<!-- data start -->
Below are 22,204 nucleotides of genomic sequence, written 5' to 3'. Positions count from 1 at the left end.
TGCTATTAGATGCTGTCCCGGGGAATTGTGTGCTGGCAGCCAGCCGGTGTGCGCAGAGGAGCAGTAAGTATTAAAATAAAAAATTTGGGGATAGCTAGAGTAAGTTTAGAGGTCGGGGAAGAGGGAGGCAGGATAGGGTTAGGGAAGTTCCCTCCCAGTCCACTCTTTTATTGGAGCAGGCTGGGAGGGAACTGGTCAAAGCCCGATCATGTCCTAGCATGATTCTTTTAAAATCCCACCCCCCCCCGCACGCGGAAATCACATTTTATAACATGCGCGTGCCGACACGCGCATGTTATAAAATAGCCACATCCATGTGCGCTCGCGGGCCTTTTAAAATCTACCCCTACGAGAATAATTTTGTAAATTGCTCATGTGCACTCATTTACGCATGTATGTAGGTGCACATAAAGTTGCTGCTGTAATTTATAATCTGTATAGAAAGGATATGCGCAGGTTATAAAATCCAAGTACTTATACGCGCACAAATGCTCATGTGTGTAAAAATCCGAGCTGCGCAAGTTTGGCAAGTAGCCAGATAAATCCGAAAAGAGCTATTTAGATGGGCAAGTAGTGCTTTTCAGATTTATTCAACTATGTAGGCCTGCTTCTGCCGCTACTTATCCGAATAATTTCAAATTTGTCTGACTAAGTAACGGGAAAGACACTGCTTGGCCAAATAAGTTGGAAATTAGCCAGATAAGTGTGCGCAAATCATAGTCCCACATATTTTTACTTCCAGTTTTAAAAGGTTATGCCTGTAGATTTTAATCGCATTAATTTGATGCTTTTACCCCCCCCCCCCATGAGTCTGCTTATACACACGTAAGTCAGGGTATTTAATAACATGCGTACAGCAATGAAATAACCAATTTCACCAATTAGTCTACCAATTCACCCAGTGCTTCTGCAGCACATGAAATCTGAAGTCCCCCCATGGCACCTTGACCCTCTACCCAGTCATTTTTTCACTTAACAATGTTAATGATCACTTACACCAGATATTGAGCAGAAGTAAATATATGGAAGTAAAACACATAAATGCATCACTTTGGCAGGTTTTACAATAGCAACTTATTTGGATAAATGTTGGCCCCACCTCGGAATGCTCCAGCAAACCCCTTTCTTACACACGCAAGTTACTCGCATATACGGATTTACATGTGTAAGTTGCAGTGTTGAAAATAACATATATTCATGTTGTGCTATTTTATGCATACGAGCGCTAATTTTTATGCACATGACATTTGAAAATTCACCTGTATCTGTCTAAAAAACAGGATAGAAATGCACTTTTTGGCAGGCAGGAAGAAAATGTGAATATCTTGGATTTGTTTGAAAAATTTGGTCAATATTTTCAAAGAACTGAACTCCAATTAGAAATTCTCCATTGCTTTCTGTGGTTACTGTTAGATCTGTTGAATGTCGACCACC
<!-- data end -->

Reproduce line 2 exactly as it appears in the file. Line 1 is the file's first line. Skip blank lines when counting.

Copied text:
TGCTATTAGATGCTGTCCCGGGGAATTGTGTGCTGGCAGCCAGCCGGTGTGCGCAGAGGAGCAGTAAGTATTAAAATAAAAAATTTGGGGATAGCTAGAGTAAGTTTAGAGGTCGGGGAAGAGGGAGGCAGGATAGGGTTAGGGAAGTTCCCTCCCAGTCCACTCTTTTATTGGAGCAGGCTGGGAGGGAACTGGTCAAAGCCCGATCATGTCCTAGCATGATTCTTTTAAAATCCCACCCCCCCCCGCACGCGGAAATCACATTTTATAACATGCGCGTGCCGACACGCGCATGTTATAAAATAGCCACATCCATGTGCGCTCGCGGGCCTTTTAAAATCTACCCCTACGAGAATAATTTTGTAAATTGCTCATGTGCACTCATTTACGCATGTATGTAGGTGCACATAAAGTTGCTGCTGTAATTTATAATCTGTATAGAAAGGATATGCGCAGGTTATAAAATCCAAGTACTTATACGCGCACAAATGCTCATGTGTGTAAAAATCCGAGCTGCGCAAGTTTGGCAAGTAGCCAGATAAATCCGAAAAGAGCTATTTAGATGGGCAAGTAGTGCTTTTCAGATTTATTCAACTATGTAGGCCTGCTTCTGCCGCTACTTATCCGAATAATTTCAAATTTGTCTGACTAAGTAACGGGAAAGACACTGCTTGGCCAAATAAGTTGGAAATTAGCCAGATAAGTGTGCGCAAATCATAGTCCCACATATTTTTACTTCCAGTTTTAAAAGGTTATGCCTGTAGATTTTAATCGCATTAATTTGATGCTTTTACCCCCCCCCCCCATGAGTCTGCTTATACACACGTAAGTCAGGGTATTTAATAACATGCGTACAGCAATGAAATAACCAATTTCACCAATTAGTCTACCAATTCACCCAGTGCTTCTGCAGCACATGAAATCTGAAGTCCCCCCATGGCACCTTGACCCTCTACCCAGTCATTTTTTCACTTAACAATGTTAATGATCACTTACACCAGATATTGAGCAGAAGTAAATATATGGAAGTAAAACACATAAATGCATCACTTTGGCAGGTTTTACAATAGCAACTTATTTGGATAAATGTTGGCCCCACCTCGGAATGCTCCAGCAAACCCCTTTCTTACACACGCAAGTTACTCGCATATACGGATTTACATGTGTAAGTTGCAGTGTTGAAAATAACATATATTCATGTTGTGCTATTTTATGCATACGAGCGCTAATTTTTATGCACATGACATTTGAAAATTCACCTGTATCTGTCTAAAAAACAGGATAGAAATGCACTTTTTGGCAGGCAGGAAGAAAATGTGAATATCTTGGATTTGTTTGAAAAATTTGGTCAATATTTTCAAAGAACTGAACTCCAATTAGAAATTCTCCATTGCTTTCTGTGGTTACTGTTAGATCTGTTGAATGTCGACCACC